yeah, maybe, i dunno

Consistency, that’s what I originally was going to call this post, but then I was like, “Bluh, that’s so boring. Who’d want to read a post titled that?” Ironically, this post will be incredibly inconsistent. Earlier this week, I had a really great idea to cover tonight. And then I forgot it. So this one may also be a bit… meh.

After work today, I went shopping with my mom. She likes vegetables and seems hell-bent on getting me into them, too. I like vegetables fine. Just umm, not a lot of them. There’s a lot of weird ones out there. Anyway, my mom wanted to know what I was going to write about, too. I told her about consistency, but I was at a loss for how to relate this to writing. Aside from repeating what I’ve already mentioned previously about having a schedule and keeping it, I just wasn’t sure what to say.

But I think I have something now. More than once, I’ve heard about a writer’s voice. I read it in reviews, other blogs, group forums, but I was never really sure what it meant. Hell, I’m still not 100%, but today I take it to mean a writer’s style and syntax. How do they put the words on the page? How are scenes organized? How do characters develop? Almost like a pattern. If that’s the case, then most of the writers I read don’t have a distinctive voice. But there are some who I believe possess a unique storytelling voice. Steven Erikson, Frank Herbert, Tolkien… uhh. Hah. Like I said, I don’t read much. And I don’t want to bad-mouth any authors by name (particularly since they’re published and I’m not!). This isn’t a literary review blog. So yes, I know there are other really awesome, unique voices out there. Don’t rip me a new one.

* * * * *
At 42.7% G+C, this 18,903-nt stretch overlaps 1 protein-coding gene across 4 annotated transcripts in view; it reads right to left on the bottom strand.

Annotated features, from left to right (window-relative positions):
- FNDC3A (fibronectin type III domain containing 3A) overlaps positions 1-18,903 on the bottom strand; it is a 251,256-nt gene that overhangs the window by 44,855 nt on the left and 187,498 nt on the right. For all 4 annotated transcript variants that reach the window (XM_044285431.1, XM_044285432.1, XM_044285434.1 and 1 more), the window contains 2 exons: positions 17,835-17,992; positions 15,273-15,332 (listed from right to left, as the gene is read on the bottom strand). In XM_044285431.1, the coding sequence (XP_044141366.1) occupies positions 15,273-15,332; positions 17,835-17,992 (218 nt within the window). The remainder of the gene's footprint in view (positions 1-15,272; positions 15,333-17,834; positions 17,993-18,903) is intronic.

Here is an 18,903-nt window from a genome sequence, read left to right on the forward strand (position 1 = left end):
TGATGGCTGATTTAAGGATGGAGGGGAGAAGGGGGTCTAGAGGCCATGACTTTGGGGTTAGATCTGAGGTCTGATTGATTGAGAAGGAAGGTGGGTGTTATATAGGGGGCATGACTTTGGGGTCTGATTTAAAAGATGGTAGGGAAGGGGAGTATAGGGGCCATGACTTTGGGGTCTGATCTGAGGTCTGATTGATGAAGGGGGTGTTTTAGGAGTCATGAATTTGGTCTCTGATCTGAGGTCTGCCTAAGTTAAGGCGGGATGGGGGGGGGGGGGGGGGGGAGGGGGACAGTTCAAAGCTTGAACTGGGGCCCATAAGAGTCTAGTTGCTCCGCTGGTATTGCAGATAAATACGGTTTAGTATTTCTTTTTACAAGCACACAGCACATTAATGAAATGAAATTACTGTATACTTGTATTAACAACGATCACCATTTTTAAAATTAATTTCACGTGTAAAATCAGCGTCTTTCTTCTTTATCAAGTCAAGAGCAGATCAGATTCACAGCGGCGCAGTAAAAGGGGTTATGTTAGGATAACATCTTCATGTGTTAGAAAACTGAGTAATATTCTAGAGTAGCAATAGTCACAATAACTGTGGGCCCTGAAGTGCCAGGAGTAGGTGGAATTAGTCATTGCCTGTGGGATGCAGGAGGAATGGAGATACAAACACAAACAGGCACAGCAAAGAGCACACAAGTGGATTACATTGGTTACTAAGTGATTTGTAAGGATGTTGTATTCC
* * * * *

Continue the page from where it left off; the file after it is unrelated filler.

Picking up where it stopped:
Characters in a story should be consistent, from the big details to the small ones. Part of this is knowing who your characters are. Your main characters need to be as familiar to you as your own family. What they like, hate, eat, watch, wear. What they do on Saturday night, what they believe in, what sort of education they had. Can you get by without this? I guess. Probably. But I wouldn’t recommend it. Yes, it’s a lot of work. But writing is a lot of work, and your characters are an essential part of the process, maybe the most important part. Don’t skimp! So let’s say that you do all this work. How does it help? It informs you on how your characters respond in situations, to people, to other words. It affects what they say and how they say it. It affects the relationships in their lives.

Syntax… well. Sometimes I think maybe I over-emphasize the importance of that. Maybe because I’m protective of my own skills in that area. I want to believe it’s important to write well. Going with the word “rancid” instead of “putrid.” (And never, ever settling for “fetid!”) Moving one pronoun over a few words, begin with the prepositional phrase, avoid semicolons at all costs. They don’t impact the story in a direct way, except maybe the way a reader experiences it, and I’ve read a lot of books that don’t seem to care how the words land on the page as long as they form a coherent sentence and cover the beats. Hm. I guess I’m making it sound like that’s terrible. But some of the stuff I’ve read lately… man. I could’ve sworn a teenager wrote it!